June quarter real GDP growth slowed to an annual 1.4%, the lowest since the 2008 global financial crisis (GFC). Major contributors to growth are household consumption, public demand and exports; while the biggest handbrake is investment.
A quick look at the RBA chart shows that consumption is slowing but at a slower rate than disposable income. Households are dipping into savings to support consumption, with the savings ratio (savings/disposable income) declining to near GFC lows.
Gerard Minack warned of the danger that households will dramatically increase savings, and cut consumption, if employment prospects grow cloudy.
That brings us back to investment. Low investment is a drag on employment growth.
Low interest rates, on the other hand, are a tailwind at present. They seem to have shored up housing prices,
And states are taking advantage of ultra-low interest rates to boost infrastructure spending.
But low interest rates are a double-edged sword. Bank net interest margins are under pressure.
And credit growth is plunging.
The housing recovery will be short-lived if there is not a dramatic increase in loan approvals.
AMP chief economist Shane Oliver believes that:
“growth will remain soft and that the RBA will have to provide more stimulus – by taking the cash rate to around 0.5% and possibly consider unconventional monetary policy like quantitative easing. Ideally the latter should be combined with fiscal stimulus which would be fairer and more effective. While Australian growth is going through a rough patch with likely further to go, recession remains unlikely barring a significant global downturn.”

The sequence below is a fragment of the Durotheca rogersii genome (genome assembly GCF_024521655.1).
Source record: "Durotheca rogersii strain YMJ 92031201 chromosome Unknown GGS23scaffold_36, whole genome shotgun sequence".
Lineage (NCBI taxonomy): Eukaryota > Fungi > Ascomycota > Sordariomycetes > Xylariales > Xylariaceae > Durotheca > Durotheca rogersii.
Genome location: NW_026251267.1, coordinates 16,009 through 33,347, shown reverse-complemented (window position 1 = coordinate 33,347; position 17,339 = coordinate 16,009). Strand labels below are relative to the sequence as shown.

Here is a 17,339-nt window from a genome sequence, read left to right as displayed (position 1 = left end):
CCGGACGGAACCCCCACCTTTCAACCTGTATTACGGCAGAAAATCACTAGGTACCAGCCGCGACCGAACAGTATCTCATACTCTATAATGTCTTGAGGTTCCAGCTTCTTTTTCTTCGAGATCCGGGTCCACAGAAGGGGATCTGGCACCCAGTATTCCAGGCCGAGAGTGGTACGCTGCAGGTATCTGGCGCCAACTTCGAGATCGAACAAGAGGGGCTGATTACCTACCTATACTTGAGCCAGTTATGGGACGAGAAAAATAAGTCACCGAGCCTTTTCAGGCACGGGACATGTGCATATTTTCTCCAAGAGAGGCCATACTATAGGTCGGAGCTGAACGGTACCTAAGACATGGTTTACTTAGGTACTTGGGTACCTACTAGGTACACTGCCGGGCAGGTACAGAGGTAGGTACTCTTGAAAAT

But that ignores two factors:
- increased pressure on bank net interest margins from lower interest rates; and
- the elephant in the room: China.
China’s economic model is built on a shaky foundation and trade war with the US is likely to expose the flaws.
Chinese leaders are growing increasingly worried about the economy. Premier Li Keqiang said at this week’s State Council meeting:
“The current external environment is increasingly complex and grim.
….Downward pressure on the domestic economy has increased.”
BEIJING, Sept. 5 (Xinhua) — Chinese and U.S. chief trade negotiators agreed on Thursday to jointly take concrete actions to create favorable conditions for further consultations in October.
The agreement was reached in a phone conversation Chinese Vice Premier Liu He, also a member of the Political Bureau of the Communist Party of China Central Committee and chief of the Chinese side of the China-U.S. comprehensive economic dialogue, held upon invitation with U.S. Trade Representative Robert Lighthizer and Treasury Secretary Steven Mnuchin. (Xinhua)
…Extend and pretend. Neither side wants a full-blown trade war. But they are miles away from an agreement.